With no third party waiting in the wings, will red staters turn to the Democrats in 2016 after the GOP has so distinctly failed them? Probably not.

• Had the CT GOP selected John McKinney in the primary, we would be looking at Republican governor. More suburban Democrats would have broken for the more palatable McKinney.

What is it, then, with the Republican love affair with wealth? This Horatio Alger myth that we can all be rich has been proven false, time and time again. So why do people vote like it is true? It happens in Kentucky, Kansas and elsewhere.

• Connecticut’s landscape of elected officialdom appears to have changed very little. The national GOP wave seems to have avoided Connecticut. Our national delegation remains the same: Larson, DeLauro, Courtney, Himes and Esty all won in cakewalks.

At least now, it does not appear there will be any indictments coming out of the Fifth Congressional district this year.

Maybe 20 new legislators will take the oath of office, some because of incumbent retirements, and maybe eight because incumbents were defeated. A small portion, really, compared to the national GOP tidal wave.

The incumbents losing were mostly Democrats in suburban and rural districts, where we would have expected some level of change.

• Bill Curry on WNPR’s evening election coverage from Real Art Ways, now seeming to be a regular tradition, was insightful and hilarious. I’m the only person in the country to lose two statewide races to a twice-convicted felon, Curry said.

Then, Curry described how this was the most expensive gubernatorial race in Connecticut history, and how state contractors and regulated industries poured unprecedented amounts into the election.

But just as he was going to ask what those regulated industries were going to expect in exchange for their contributions, Colin McEnroe cut him off and and tried to joke that they’ve been waiting so long for the gubernatorial results that the busway is now complete.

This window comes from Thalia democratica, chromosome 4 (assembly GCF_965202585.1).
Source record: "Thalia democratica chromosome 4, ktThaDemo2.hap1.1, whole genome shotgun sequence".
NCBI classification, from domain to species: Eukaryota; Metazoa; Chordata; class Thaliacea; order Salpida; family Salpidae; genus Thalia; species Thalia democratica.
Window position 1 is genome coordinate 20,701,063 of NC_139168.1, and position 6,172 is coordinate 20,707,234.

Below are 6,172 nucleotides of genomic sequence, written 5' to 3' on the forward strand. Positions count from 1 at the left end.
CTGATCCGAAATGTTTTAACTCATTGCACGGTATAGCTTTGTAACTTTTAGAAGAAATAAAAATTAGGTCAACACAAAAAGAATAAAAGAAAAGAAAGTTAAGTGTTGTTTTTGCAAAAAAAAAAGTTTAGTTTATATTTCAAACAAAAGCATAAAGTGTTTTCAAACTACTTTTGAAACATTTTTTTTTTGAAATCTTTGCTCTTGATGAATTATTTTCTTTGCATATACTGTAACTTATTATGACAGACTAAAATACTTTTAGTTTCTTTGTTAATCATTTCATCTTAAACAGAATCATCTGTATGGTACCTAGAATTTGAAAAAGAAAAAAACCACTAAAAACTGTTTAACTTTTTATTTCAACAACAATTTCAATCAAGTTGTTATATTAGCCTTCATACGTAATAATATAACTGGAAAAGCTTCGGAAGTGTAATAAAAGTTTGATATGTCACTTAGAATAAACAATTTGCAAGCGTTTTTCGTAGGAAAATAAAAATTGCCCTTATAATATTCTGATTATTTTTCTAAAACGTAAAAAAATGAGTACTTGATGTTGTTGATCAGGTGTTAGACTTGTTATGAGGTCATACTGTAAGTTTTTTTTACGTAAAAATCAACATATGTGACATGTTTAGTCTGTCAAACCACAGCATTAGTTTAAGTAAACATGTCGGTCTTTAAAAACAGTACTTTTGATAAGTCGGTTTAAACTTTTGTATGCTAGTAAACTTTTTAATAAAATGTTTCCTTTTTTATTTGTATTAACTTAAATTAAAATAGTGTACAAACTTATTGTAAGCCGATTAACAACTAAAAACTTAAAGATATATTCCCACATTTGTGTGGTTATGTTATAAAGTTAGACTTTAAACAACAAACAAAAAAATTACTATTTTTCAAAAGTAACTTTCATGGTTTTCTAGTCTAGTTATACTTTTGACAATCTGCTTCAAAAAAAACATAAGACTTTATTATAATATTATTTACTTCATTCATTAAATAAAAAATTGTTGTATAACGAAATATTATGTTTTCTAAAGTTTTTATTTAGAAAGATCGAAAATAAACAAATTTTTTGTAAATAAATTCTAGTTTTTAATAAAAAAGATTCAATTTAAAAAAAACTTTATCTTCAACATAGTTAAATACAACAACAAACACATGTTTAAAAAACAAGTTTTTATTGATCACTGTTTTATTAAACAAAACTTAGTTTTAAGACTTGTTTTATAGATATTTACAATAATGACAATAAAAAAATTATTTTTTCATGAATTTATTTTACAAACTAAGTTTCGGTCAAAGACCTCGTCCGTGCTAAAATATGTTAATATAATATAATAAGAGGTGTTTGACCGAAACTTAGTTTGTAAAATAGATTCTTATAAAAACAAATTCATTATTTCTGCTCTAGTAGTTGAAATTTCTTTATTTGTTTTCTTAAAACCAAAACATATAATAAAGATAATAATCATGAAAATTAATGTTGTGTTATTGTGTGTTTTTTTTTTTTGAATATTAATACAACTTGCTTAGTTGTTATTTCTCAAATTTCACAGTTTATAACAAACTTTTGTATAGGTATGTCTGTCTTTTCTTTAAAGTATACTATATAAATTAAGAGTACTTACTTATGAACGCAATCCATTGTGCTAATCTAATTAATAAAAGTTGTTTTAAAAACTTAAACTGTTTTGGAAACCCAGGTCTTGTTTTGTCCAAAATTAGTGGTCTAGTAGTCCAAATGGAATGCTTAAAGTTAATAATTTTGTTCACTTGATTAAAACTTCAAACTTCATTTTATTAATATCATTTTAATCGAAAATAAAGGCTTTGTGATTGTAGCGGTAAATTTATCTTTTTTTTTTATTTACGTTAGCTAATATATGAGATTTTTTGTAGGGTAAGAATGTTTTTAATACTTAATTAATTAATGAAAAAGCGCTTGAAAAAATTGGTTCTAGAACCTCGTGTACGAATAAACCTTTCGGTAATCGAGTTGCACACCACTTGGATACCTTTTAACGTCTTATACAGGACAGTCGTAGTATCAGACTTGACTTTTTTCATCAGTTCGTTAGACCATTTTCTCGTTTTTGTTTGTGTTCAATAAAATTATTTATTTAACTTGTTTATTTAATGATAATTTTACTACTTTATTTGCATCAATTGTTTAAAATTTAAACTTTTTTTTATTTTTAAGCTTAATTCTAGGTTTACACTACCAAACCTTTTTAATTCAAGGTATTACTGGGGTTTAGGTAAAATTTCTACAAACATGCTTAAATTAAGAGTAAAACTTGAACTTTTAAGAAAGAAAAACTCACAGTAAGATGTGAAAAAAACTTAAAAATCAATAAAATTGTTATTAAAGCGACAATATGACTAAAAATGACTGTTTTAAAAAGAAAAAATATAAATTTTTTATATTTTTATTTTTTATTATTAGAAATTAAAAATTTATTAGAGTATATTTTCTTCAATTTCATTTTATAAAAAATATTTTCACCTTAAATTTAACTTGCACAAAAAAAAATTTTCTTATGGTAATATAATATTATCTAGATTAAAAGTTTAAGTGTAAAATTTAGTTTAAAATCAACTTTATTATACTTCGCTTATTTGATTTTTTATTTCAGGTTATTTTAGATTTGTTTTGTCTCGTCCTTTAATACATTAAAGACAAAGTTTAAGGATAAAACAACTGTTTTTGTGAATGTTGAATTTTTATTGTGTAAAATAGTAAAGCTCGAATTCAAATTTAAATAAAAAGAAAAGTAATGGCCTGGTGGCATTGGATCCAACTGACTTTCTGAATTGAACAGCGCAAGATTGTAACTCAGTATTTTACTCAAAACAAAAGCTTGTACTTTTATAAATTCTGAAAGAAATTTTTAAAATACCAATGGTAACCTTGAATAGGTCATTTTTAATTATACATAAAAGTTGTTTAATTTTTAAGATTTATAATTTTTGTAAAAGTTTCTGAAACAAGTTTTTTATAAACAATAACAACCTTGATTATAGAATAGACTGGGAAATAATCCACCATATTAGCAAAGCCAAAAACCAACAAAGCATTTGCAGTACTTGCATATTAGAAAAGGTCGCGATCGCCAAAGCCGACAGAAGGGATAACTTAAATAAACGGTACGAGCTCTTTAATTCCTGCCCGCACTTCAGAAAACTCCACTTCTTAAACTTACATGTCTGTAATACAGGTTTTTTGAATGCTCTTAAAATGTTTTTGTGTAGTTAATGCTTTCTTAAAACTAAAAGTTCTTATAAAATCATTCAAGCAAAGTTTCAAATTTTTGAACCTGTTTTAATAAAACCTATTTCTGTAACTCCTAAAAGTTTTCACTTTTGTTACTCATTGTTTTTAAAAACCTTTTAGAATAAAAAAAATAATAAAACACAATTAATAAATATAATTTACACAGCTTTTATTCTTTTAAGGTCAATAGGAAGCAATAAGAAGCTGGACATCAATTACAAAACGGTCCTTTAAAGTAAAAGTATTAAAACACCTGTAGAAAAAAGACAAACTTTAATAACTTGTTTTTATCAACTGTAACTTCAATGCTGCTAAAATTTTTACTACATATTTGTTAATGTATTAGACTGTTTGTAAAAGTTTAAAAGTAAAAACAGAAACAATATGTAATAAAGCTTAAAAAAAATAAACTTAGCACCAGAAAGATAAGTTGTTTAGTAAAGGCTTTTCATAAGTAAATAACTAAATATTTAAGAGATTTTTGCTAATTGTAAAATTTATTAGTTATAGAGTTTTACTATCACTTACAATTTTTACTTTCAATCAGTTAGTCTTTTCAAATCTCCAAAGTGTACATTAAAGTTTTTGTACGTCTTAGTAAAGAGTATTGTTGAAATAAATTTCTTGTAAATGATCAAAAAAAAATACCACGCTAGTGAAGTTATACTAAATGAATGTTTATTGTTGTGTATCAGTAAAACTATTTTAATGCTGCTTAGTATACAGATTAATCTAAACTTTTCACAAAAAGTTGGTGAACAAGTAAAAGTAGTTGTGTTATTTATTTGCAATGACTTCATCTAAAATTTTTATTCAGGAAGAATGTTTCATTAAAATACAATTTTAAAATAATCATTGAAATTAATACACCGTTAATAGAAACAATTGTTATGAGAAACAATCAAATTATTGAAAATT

Colin opines and bemoans about dark money and corruption in politics, yet it was an interesting moment to see him cut Curry off like that. Curry is too good of a politician and friend to go eye-for-an-eye with McEnroe’s cheap blindside on the air.

Mind you, McEnroe enjoyed a dream Election Day on the radio. I love Colin, and am forever indebted to him for his principled stand defending all of our civil rights after my January 2007 false arrest.

But Colin yesterday showed he is no Amy Goodman. In 1996, when President Bill Clinton called Goodman at Pacifica’s New York City flagship WBAI for a similar get-out-the-vote call, Goodman mocked glad-handing and grilled Clinton over depleted uranium shells in Kosovar water supplies.

When President Obama called McEnroe yesterday, McEnroe started with a nervous giggle, asked a few softballs about turnout and then beat his chest about the Green Bay-Chicago NFL contest on Sunday.

Colin, I listened to the segment twice. Congratulations on the feather in your cap; it’s a huge accomplishment, an interview I am jealous of since I will never land it. But perhaps Malloy’s people told Obama to call you because they knew you would kid-glove him.

Your columns hack away at dark money and corruption. Yet you asked the President nada about changing the campaign finance landscape, where unknown millions poured into Connecticut’s “publicly financed” gubernatorial race?

And not even a peep about the drone strike in Yemen that killed 20 on election day? There’s due process for you.

• The biggest takeaway? America’s march towards a more unjust society continues, blessed by an uninformed electorate. In 2010, Connecticut’s 10 richest people held assets worth $33 billion. Today, the nine richest are worth $50 billion. No election can change that.